Are Covid-19 contact apps data safe? – Ramsey Faragher, Naked Scientists blog

Coronavirus: How does contact tracing work and is my data safe?, BBC News

Draft Covid-19 contact tracing legislation proposes formal oversight, Computer Weekly


Lockdown fines explained: how much you could be charged for breaking lockdown rules as police introduce tougher enforcement.

The lockdown regulations were finally debated in the House of Lords on Tuesday, just as the second tranche of amendments was published.

8 – 10 May Update


There was widespread circulation and comment on video footage of residents in one street in Grappenhall, a village in Warrington, performing a ‘socially distanced conga’ to celebrate the 75th-anniversary of VE Day. The BBC reported on the street party, adding to confusion over what is permitted under the existing health regulations.

Significantly, however, the organisers tweeted that the street party was signed off by the police. If true, this is in marked contrast to the police’s attitudes towards socially distanced protest earlier in the week.

However, a protest in Manchester on Saturday by Stand Up to Racism, at the petrol station where a man was tasered by police in front of his child, was allowed to go ahead without the police intervening – presumably on the basis that doing so would have made an already tense situation worse.

A protest by anti-lockdown and 5G conspiracy campaigners in central London on Saturday was broken up and a number of arrests made.

At the start of the weekend, police chiefs were complaining that they are seen by the public as the “villains of the pandemic”, as they braced to send scores of Brits home this Bank Holiday weekend.

The Metropolitan Police Federation expressed its wishes that it had been allowed to crack down harder at the start of the lockdown. Netpol commented that “in reality, until now public support for health regulations has surprised everyone but police continue to push a false message that none of us can be trusted”.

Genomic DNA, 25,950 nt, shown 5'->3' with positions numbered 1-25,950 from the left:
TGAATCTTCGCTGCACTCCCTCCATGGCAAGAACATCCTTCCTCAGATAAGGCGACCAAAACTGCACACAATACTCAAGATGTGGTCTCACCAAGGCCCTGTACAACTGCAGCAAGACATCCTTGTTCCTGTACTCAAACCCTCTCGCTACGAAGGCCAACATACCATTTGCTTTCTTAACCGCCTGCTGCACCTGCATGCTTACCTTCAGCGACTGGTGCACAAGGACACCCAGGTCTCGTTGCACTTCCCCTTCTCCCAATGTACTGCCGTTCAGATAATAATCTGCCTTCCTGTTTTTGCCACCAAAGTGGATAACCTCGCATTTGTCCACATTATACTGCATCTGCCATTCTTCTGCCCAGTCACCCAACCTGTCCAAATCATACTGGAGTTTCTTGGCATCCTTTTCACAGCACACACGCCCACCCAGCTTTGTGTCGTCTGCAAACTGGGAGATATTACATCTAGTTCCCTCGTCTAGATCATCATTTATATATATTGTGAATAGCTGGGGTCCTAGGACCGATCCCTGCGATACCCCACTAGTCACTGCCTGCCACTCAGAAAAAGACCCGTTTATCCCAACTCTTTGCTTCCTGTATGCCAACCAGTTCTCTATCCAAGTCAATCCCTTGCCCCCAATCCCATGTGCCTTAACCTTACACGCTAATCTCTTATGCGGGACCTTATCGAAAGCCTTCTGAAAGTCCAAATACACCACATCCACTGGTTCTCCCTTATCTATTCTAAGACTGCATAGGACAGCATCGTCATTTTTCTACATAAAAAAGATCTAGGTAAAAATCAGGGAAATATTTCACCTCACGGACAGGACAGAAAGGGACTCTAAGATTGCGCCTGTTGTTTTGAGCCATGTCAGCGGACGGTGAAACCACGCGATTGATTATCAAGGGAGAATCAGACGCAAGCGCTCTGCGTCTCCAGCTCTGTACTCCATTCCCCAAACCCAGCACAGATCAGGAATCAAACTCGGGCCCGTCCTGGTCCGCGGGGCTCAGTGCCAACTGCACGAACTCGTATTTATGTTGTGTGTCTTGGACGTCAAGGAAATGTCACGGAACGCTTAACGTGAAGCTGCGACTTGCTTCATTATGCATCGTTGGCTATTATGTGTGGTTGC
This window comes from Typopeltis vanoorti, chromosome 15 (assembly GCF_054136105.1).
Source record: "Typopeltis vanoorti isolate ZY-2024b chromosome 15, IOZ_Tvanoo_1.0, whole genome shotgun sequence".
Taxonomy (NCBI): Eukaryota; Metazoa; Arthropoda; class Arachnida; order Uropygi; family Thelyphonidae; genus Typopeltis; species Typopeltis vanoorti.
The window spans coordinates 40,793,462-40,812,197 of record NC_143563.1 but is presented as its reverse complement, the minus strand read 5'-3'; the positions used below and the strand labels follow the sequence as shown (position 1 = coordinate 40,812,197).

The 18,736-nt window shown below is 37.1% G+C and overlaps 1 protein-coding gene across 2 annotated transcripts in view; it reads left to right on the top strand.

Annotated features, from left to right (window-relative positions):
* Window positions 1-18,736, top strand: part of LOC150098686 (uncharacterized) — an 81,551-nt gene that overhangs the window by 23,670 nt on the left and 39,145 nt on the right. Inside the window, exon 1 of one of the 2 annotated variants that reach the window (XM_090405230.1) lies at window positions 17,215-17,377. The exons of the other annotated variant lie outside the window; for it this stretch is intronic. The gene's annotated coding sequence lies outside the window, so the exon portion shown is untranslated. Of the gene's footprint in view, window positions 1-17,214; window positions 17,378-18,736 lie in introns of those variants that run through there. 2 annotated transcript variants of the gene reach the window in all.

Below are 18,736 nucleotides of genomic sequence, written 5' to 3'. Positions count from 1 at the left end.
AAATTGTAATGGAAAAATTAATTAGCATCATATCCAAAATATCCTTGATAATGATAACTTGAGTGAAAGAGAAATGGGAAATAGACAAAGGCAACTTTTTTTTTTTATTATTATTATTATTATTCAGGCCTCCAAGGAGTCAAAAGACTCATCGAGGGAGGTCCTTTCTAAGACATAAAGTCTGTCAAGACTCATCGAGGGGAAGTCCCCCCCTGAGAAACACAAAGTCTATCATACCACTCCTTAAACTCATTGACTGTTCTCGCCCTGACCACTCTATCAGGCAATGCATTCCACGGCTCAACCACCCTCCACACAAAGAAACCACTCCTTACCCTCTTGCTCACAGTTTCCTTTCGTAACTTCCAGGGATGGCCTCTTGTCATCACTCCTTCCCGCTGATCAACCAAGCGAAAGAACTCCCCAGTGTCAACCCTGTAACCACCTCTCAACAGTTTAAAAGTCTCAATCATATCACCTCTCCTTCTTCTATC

After earlier this week talking about the need to issue more coronavirus fines, Wiltshire Police has had to withdraw 13 of them over concerns they were disproportionate or unlawful

Cumbria Police issued a record number of fines in the Bank Holiday period over alleged breaches of lockdown rules, with 42 issued on Friday alone.

The Police Federation issued a statement in response to changes to lockdown regulations outlined in a speech by Boris Johnson on Sunday, insisting the police’s work “must be based on crystal clear guidance, not loose rules that are left open to interpretation”. Arguably, however, loose rules have been the source of constant concerns since the start of the lockdown, as this blog has tried to highlight.

The Police’s Federation’s chair John Apter reportedly said of the latest changes, however, that: “If the message of what is expected of the public is not clear then it will make the job of policing this legislation almost impossible.”

Brian Booth of the Police Federation’s West Yorkshire branch put it in even stronger terms: “Policing Covid 19 has become impossible after today. My colleagues cannot Engage, Explain, Encourage or Enforce such woolly rules. This is now down to the public to police itself. Please let’s avoid a second spike.”


In an alarming development, Sir Stephen Laws, former first parliamentary counsel responsible for drafting all government laws, has suggested in a paper for the rightwing thinktank Policy Exchange {PDF} that Boris Johnson suspend human rights laws to prevent legal challenges to the easing of the coronavirus lockdown rules. His report urges the government to consider derogating from the European Convention on Human Rights (ECHR) until the end of the crisis to avoid public safety measures approved by Parliament being overturned in the courts.  Sir Stephen argues that the complexity of the new social distancing rules meant they risked becoming mired in legal actions over human rights that would undermine the fight against the virus. In such “dangerous and unusual” times, the government could not risk the courts overturning its policy “in a restoration of the use of the law for politics by other means.”


A new guide by Big Brother Watch: Everything you need to know about the NHSX contact tracing app. Key information on the tech, risks and law in a handy FAQ.